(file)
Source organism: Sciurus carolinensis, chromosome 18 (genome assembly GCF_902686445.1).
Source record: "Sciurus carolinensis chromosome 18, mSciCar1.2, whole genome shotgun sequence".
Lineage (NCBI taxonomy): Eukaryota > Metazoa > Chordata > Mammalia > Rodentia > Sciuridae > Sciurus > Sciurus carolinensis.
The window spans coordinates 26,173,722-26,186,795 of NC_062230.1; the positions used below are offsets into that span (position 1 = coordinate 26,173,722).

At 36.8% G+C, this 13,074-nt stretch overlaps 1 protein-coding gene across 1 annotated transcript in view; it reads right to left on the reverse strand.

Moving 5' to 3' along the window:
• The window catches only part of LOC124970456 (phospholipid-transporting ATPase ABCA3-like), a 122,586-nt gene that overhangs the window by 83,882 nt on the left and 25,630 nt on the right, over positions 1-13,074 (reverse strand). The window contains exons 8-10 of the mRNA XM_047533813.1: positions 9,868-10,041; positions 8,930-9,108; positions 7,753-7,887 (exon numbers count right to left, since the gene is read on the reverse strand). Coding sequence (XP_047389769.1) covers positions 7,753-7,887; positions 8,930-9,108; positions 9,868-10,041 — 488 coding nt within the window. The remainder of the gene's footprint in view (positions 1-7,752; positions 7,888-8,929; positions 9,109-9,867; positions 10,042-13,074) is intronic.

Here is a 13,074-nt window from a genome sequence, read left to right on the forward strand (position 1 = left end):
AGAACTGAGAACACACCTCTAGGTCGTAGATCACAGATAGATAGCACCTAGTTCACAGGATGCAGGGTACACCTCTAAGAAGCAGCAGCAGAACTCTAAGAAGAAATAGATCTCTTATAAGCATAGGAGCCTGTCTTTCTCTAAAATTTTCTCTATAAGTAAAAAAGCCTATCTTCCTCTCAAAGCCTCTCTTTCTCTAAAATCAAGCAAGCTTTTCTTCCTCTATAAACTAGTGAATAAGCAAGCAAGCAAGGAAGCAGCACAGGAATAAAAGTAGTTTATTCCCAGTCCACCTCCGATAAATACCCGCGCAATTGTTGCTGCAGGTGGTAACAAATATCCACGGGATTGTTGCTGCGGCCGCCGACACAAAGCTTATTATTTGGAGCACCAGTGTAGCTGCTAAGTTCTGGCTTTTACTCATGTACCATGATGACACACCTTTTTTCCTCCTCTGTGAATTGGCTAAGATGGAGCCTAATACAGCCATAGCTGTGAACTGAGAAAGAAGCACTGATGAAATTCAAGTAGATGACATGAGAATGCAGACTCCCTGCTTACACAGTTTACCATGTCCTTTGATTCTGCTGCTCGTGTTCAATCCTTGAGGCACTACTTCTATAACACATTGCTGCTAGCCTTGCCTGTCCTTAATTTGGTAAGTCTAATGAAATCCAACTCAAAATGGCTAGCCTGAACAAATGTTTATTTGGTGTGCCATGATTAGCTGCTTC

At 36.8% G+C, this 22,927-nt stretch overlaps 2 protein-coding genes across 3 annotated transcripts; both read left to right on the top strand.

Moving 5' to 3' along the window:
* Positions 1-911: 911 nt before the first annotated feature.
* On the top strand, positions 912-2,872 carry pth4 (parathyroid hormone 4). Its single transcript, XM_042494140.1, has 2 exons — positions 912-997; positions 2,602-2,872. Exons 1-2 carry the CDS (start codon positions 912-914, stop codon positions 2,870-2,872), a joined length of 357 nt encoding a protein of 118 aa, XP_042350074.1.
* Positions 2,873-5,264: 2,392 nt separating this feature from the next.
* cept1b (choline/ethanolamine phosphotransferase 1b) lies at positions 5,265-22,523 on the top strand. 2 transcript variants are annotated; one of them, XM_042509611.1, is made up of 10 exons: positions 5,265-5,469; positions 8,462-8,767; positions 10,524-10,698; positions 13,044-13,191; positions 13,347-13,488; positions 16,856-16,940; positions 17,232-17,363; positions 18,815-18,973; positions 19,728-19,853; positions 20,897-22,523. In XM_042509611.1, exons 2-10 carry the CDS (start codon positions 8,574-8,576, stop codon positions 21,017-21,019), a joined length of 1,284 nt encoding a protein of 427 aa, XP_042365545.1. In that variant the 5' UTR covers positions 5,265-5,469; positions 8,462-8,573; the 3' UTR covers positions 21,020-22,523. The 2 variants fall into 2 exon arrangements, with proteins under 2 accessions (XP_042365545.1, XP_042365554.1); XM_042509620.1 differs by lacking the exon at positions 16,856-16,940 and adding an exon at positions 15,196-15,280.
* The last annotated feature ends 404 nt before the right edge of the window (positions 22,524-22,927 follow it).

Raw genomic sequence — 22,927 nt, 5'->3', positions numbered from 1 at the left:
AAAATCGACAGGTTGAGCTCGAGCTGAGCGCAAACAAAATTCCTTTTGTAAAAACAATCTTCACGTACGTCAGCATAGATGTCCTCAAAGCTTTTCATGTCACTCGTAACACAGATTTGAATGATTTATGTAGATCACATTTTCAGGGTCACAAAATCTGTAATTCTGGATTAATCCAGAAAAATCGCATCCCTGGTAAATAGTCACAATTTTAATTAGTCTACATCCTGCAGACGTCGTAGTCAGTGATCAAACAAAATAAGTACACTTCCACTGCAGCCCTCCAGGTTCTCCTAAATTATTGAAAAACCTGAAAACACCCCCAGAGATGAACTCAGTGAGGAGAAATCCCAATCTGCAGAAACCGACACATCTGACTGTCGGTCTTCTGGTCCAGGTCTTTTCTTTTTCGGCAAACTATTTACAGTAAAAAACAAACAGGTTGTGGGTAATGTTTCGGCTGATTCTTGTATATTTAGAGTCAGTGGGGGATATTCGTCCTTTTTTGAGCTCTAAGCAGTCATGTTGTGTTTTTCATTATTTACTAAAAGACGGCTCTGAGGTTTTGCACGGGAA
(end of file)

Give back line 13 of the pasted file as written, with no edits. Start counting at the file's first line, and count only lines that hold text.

* On the top strand, positions 912-2,872 carry pth4 (parathyroid hormone 4). Its single transcript, XM_042494140.1, has 2 exons — positions 912-997; positions 2,602-2,872. Exons 1-2 carry the CDS (start codon positions 912-914, stop codon positions 2,870-2,872), a joined length of 357 nt encoding a protein of 118 aa, XP_042350074.1.